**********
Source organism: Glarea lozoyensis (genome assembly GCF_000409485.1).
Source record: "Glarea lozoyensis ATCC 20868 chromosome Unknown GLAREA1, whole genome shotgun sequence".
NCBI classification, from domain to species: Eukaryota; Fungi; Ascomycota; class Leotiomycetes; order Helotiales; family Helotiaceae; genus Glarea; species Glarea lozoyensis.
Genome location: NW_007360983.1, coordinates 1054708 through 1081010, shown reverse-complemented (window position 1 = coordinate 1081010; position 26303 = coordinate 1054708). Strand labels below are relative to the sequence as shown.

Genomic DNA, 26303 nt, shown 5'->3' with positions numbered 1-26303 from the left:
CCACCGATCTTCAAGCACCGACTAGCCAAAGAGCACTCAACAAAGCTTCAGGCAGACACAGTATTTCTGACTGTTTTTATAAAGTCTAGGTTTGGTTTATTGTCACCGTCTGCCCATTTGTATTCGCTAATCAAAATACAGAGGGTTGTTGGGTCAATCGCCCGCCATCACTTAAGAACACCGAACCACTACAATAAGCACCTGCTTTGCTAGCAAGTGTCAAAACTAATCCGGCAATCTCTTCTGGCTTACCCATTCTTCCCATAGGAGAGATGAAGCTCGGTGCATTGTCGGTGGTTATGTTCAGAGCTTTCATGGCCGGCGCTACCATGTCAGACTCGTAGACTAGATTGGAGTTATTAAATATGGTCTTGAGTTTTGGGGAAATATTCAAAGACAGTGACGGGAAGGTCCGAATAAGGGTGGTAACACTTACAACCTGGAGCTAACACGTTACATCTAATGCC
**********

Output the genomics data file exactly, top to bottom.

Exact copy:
Source organism: Glarea lozoyensis (genome assembly GCF_000409485.1).
Source record: "Glarea lozoyensis ATCC 20868 chromosome Unknown GLAREA1, whole genome shotgun sequence".
NCBI classification, from domain to species: Eukaryota; Fungi; Ascomycota; class Leotiomycetes; order Helotiales; family Helotiaceae; genus Glarea; species Glarea lozoyensis.
Genome location: NW_007360983.1, coordinates 1054708 through 1081010, shown reverse-complemented (window position 1 = coordinate 1081010; position 26303 = coordinate 1054708). Strand labels below are relative to the sequence as shown.

Genomic DNA, 26303 nt, shown 5'->3' with positions numbered 1-26303 from the left:
CCACCGATCTTCAAGCACCGACTAGCCAAAGAGCACTCAACAAAGCTTCAGGCAGACACAGTATTTCTGACTGTTTTTATAAAGTCTAGGTTTGGTTTATTGTCACCGTCTGCCCATTTGTATTCGCTAATCAAAATACAGAGGGTTGTTGGGTCAATCGCCCGCCATCACTTAAGAACACCGAACCACTACAATAAGCACCTGCTTTGCTAGCAAGTGTCAAAACTAATCCGGCAATCTCTTCTGGCTTACCCATTCTTCCCATAGGAGAGATGAAGCTCGGTGCATTGTCGGTGGTTATGTTCAGAGCTTTCATGGCCGGCGCTACCATGTCAGACTCGTAGACTAGATTGGAGTTATTAAATATGGTCTTGAGTTTTGGGGAAATATTCAAAGACAGTGACGGGAAGGTCCGAATAAGGGTGGTAACACTTACAACCTGGAGCTAACACGTTACATCTAATGCC